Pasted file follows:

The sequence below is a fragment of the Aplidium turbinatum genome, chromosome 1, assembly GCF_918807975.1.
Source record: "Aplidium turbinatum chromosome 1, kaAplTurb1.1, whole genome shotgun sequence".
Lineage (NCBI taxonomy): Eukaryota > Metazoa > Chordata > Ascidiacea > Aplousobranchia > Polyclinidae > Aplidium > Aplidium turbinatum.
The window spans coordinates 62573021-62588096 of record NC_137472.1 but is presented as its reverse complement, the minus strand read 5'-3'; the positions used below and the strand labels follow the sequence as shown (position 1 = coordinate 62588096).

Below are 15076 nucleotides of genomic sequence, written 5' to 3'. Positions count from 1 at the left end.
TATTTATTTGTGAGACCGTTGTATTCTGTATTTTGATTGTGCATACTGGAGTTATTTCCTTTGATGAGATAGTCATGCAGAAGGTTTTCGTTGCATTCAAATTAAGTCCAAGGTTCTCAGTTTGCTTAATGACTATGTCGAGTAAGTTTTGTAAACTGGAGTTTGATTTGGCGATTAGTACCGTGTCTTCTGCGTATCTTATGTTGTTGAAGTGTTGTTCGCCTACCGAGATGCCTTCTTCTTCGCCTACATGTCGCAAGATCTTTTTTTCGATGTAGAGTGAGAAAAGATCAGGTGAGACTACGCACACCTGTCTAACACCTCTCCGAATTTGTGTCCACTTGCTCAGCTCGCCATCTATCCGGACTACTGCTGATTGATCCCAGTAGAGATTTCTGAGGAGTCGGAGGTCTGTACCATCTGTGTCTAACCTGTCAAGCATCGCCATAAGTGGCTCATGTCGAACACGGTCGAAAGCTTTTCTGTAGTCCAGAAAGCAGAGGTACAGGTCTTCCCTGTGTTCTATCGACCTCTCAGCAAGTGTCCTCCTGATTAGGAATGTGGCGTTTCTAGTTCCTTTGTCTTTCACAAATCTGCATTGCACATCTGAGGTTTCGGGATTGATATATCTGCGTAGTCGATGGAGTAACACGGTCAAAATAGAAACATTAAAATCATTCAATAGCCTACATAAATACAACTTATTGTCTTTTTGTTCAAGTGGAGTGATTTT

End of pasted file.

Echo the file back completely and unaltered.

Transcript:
The sequence below is a fragment of the Aplidium turbinatum genome, chromosome 1, assembly GCF_918807975.1.
Source record: "Aplidium turbinatum chromosome 1, kaAplTurb1.1, whole genome shotgun sequence".
Lineage (NCBI taxonomy): Eukaryota > Metazoa > Chordata > Ascidiacea > Aplousobranchia > Polyclinidae > Aplidium > Aplidium turbinatum.
The window spans coordinates 62573021-62588096 of record NC_137472.1 but is presented as its reverse complement, the minus strand read 5'-3'; the positions used below and the strand labels follow the sequence as shown (position 1 = coordinate 62588096).

Below are 15076 nucleotides of genomic sequence, written 5' to 3'. Positions count from 1 at the left end.
TATTTATTTGTGAGACCGTTGTATTCTGTATTTTGATTGTGCATACTGGAGTTATTTCCTTTGATGAGATAGTCATGCAGAAGGTTTTCGTTGCATTCAAATTAAGTCCAAGGTTCTCAGTTTGCTTAATGACTATGTCGAGTAAGTTTTGTAAACTGGAGTTTGATTTGGCGATTAGTACCGTGTCTTCTGCGTATCTTATGTTGTTGAAGTGTTGTTCGCCTACCGAGATGCCTTCTTCTTCGCCTACATGTCGCAAGATCTTTTTTTCGATGTAGAGTGAGAAAAGATCAGGTGAGACTACGCACACCTGTCTAACACCTCTCCGAATTTGTGTCCACTTGCTCAGCTCGCCATCTATCCGGACTACTGCTGATTGATCCCAGTAGAGATTTCTGAGGAGTCGGAGGTCTGTACCATCTGTGTCTAACCTGTCAAGCATCGCCATAAGTGGCTCATGTCGAACACGGTCGAAAGCTTTTCTGTAGTCCAGAAAGCAGAGGTACAGGTCTTCCCTGTGTTCTATCGACCTCTCAGCAAGTGTCCTCCTGATTAGGAATGTGGCGTTTCTAGTTCCTTTGTCTTTCACAAATCTGCATTGCACATCTGAGGTTTCGGGATTGATATATCTGCGTAGTCGATGGAGTAACACGGTCAAAATAGAAACATTAAAATCATTCAATAGCCTACATAAATACAACTTATTGTCTTTTTGTTCAAGTGGAGTGATTTT